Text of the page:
Fred warned us we would have trouble falling asleep.
He spoke from experience. He’s been performing Improv two-plus years and has graced the stage at Westside dozens of times.
Fred knew how it felt to be both high on adrenaline and drunk on laughter.
The applause was intoxicating. Our confidence was the equivalent of David, battling our fears of Goliath. Every time we followed our foot onto the stage we won. Our smiles could not be erased. Our enthusiasm could not be tamped. Our joy was aplenty.
Last night, during our warm-up for our graduation performance from our Advanced Improvisation class at Westside Improv, our director Jeff threw out a prompt of a jacket. We learned our fellow player has a beaver. A full-length beaver jacket in fact! Her jacket superseded stories of parkas and windbreakers; our dialogue focused on the kind of jacket used by men protecting us from a population increase.
A team name of “Beaver Fever” was born and we proved to be both eager and busy in our set last night. Sandwiched between the Jeff Ashleys and Rudy Toot, the bar was set high. I picked the right number between 1 and 10 and was deemed the feverless team leader. I introduced Beaver Fever to the audience, 1/10 of whom were my friends, and much to the chagrin of my fellow players, I told them not to expect much from us as students. Then we nailed it.
With a mascot of a flaming carp as our audience prompt, we moved through our monologue and found ourselves fishing for and flame torching carp, playing hopscotch in the form of double dutch, finding and abandoning old friends, loving Greek food and Greek men, and more. As is the case with all of Improvisation, last night was a series of moments, unscripted, DVR-less, absent a pause or rewind button. A memory is left in its wake, its existence confirmed by laughter and euphoria.
After our set, I joined the audience and sat beside my friends Grace and Eric, both of whom I met in classes at Westside. We sat through Rudy Toot and Rad Uncle. I could see my friends Kim, Elizabeth, Mark, and Kristin laughing. Those I couldn’t see I could hear. I felt blessed to share in their laughter and to witness their joy.
After a fantastic show capped off by Rad Uncle, we found ourselves back upstairs at Emmet’s where a beer and shot before the show did little to quell my nerves. Flanked by two groups, Westside and Westfield friends, my fellow players and I basked in the praise from the Westfield group. When we drove home last night, I told my friend Karin how wonderful it felt to be supported by friends from an array of life’s chapters: City News, Bridget’s elementary school, and Essencia. More important than their physical presence, I was grateful for the same thing I felt when my family was in the audience for our Introduction to Improv graduation performance. It brought me joy to hear their laughter and to see them happy.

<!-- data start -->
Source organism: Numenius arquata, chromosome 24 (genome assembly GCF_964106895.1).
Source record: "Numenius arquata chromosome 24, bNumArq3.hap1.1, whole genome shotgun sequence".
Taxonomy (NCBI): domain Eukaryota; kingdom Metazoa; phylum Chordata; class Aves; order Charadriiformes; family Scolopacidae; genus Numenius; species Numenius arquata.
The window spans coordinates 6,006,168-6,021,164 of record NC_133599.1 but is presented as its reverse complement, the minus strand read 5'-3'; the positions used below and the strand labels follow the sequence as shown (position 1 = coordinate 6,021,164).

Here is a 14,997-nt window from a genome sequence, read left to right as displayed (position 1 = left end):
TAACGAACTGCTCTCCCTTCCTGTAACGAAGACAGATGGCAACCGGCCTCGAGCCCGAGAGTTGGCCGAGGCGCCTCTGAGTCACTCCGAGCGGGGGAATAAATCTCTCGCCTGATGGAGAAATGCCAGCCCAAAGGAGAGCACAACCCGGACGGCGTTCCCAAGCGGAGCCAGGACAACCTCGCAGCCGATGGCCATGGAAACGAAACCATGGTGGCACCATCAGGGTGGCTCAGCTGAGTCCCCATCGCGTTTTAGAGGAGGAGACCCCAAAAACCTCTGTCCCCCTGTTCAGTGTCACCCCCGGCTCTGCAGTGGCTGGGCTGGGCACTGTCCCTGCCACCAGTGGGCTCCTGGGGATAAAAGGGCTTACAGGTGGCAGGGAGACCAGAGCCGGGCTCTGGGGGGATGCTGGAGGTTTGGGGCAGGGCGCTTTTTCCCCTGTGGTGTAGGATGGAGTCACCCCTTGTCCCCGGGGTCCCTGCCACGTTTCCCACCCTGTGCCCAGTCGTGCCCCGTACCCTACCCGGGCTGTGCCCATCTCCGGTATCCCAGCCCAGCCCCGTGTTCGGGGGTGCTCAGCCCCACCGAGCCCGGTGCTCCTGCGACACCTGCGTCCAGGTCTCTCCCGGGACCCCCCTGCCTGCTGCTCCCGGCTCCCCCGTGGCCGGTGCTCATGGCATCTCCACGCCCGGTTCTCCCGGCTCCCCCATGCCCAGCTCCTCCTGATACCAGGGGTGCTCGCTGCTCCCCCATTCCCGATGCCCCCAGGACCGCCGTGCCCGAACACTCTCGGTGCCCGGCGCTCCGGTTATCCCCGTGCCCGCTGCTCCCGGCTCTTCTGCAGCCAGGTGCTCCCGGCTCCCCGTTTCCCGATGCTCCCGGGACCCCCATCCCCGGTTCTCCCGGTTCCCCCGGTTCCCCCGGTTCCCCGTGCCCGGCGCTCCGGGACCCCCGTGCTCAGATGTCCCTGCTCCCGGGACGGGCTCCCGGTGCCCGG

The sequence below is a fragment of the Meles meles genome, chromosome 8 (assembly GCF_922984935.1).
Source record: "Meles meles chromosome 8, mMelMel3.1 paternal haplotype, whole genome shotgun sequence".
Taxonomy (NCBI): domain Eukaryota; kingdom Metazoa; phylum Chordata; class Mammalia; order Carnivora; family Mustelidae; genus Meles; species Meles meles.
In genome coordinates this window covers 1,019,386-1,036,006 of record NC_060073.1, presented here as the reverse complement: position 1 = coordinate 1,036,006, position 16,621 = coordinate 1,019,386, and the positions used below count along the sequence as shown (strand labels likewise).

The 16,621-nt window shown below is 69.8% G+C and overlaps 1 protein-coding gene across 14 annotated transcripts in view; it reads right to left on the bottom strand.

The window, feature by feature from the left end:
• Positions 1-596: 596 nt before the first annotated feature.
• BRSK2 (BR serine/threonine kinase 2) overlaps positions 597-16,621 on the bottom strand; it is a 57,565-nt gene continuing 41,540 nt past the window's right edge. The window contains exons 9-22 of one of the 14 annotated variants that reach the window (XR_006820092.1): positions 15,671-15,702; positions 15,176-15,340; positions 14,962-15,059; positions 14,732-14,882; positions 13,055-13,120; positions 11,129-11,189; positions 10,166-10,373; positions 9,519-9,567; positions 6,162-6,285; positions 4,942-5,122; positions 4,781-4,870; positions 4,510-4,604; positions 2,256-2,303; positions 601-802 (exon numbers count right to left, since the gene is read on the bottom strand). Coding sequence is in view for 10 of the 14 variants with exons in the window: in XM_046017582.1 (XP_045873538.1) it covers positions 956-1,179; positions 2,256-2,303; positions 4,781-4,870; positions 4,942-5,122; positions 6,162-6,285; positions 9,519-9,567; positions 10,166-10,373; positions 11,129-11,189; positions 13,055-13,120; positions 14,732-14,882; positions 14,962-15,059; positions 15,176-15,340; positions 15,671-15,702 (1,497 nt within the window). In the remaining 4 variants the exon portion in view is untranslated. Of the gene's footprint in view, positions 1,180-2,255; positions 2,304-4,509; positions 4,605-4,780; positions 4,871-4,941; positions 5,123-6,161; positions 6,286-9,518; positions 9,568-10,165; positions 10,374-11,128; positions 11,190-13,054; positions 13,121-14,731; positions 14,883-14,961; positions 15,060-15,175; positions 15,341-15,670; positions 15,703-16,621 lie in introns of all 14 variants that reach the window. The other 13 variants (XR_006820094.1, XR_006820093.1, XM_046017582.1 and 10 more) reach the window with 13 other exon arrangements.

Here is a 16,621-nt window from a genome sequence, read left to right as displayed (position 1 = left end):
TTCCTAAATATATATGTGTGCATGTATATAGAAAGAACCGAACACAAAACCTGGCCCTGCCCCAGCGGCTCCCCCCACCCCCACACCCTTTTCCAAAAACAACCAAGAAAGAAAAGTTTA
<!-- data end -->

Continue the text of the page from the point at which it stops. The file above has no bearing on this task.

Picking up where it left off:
Fred was right, it took a while for me to come down last night. It was after 1 a.m. when my eyes closed, but my mind didn’t shut down. When I woke up this morning, I recalled dreams of Improv scenes with laundry baskets filled with clean clothes, abandoned convents, wooden rocking chairs, and lots of laughter. Had you slept beside me, I’m absolutely positive you would have heard me laughing in my sleep. Fred’s warning last night immediately surfaced this morning. After feeding the dogs, I made my coffee and hurried to the keyboard. As I made my way through this post and processed last night’s accomplishments, I found myself enlightened. Today I can answer a question – without question – that nearly every person asks upon learning that I take improvisation classes at Westside.
“Why did you do it?”
Because I needed to laugh.
Now, that I have graduated from Intro and Advanced, the question shifted to:
“Are you going to continue?”
My response is, “Yes. Now I am a student in the Players Workshop.”
I’ll quickly clip the follow-up question that just popped into your head.
“Why continue, Karen?”
“Because it brings me joy.”